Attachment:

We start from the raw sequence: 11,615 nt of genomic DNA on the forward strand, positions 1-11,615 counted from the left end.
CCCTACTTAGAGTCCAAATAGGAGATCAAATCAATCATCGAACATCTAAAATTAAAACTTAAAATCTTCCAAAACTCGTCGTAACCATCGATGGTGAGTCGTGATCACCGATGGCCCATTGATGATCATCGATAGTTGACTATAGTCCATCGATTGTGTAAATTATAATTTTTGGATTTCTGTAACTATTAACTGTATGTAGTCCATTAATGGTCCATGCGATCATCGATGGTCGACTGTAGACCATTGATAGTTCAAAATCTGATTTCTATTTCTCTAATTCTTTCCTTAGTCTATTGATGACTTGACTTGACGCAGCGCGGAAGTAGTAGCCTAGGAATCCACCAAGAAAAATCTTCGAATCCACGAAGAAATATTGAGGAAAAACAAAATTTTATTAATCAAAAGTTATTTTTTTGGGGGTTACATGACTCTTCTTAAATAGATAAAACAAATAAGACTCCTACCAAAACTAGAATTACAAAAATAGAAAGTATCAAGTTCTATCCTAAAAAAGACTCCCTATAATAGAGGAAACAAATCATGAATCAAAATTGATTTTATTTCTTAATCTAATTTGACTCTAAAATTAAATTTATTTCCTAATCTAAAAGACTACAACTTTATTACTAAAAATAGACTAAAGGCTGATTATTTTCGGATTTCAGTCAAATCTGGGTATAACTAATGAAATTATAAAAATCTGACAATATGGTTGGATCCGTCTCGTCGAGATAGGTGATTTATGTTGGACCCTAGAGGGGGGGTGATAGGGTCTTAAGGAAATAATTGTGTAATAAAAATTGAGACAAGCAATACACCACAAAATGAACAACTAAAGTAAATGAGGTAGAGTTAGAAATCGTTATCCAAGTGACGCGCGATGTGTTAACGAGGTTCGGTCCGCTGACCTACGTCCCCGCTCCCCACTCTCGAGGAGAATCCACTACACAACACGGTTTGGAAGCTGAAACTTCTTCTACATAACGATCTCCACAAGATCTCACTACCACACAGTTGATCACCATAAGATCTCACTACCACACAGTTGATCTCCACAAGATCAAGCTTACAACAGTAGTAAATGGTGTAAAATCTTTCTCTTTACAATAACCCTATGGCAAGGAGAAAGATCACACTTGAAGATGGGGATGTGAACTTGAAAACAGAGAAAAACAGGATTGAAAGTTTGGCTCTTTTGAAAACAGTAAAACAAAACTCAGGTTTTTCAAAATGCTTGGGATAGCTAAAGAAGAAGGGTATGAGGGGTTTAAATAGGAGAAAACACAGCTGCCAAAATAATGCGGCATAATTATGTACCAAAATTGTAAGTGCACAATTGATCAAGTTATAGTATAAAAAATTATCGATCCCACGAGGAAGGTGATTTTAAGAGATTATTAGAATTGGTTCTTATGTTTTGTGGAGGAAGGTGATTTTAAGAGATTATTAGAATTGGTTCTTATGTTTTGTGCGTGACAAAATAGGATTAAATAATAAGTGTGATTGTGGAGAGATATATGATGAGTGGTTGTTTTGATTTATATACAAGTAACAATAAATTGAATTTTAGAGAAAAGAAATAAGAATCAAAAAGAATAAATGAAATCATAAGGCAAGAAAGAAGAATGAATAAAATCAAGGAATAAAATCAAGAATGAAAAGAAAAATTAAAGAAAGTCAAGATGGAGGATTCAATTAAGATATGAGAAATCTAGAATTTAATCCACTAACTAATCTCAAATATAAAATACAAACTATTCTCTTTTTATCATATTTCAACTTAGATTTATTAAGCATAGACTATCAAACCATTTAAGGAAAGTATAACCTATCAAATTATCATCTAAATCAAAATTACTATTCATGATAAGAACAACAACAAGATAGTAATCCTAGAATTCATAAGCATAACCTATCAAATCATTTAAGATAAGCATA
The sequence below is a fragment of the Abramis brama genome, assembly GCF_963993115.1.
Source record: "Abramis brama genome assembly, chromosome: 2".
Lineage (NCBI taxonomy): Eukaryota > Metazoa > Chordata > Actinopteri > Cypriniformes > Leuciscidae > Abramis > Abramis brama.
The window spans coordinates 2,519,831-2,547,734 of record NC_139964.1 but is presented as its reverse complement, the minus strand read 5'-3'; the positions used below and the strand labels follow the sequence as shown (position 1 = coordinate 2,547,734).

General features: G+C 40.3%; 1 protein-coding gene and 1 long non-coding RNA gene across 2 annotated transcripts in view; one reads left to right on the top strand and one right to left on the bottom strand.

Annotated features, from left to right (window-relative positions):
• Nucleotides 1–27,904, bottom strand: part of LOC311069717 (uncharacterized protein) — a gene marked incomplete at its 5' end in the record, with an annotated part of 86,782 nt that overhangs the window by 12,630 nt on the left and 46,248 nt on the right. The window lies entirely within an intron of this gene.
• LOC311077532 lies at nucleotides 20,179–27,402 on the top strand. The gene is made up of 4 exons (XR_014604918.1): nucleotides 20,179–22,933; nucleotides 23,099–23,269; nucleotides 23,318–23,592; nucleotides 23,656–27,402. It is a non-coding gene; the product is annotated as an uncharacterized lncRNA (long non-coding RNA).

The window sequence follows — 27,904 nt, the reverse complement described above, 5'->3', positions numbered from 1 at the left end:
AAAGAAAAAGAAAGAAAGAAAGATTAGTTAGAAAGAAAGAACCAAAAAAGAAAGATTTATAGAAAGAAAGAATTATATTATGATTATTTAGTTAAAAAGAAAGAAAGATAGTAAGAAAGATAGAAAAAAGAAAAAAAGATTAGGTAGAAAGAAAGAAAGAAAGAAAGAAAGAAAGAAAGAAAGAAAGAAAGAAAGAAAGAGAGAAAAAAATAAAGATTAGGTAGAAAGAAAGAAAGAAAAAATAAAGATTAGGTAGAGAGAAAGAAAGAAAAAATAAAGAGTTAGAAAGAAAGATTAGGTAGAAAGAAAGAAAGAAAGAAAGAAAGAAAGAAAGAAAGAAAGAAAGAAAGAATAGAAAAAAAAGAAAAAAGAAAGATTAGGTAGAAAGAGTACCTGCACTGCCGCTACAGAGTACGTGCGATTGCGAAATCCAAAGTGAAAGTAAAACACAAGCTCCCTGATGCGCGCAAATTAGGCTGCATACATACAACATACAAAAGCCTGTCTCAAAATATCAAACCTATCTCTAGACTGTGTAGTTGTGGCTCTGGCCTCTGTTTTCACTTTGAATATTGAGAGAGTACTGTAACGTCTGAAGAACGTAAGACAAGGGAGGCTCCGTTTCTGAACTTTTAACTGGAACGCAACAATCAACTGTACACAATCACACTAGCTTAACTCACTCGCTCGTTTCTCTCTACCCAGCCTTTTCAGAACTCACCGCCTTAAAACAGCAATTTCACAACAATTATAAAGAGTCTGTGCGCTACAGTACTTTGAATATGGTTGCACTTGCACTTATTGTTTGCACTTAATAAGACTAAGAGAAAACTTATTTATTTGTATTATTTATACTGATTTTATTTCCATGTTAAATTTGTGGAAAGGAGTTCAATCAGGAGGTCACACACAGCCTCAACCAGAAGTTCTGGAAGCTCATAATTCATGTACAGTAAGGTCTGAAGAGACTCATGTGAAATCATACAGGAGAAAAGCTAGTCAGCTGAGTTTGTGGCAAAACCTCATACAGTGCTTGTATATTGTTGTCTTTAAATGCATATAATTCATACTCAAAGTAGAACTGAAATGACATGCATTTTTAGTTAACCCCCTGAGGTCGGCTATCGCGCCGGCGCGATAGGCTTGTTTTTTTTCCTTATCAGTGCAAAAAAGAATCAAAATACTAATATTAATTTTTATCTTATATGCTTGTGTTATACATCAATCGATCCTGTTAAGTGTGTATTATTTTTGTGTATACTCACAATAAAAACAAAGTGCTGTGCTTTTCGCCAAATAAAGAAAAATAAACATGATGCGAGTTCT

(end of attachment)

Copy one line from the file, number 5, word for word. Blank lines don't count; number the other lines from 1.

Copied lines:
Lineage (NCBI taxonomy): Eukaryota > Metazoa > Chordata > Actinopteri > Cypriniformes > Leuciscidae > Abramis > Abramis brama.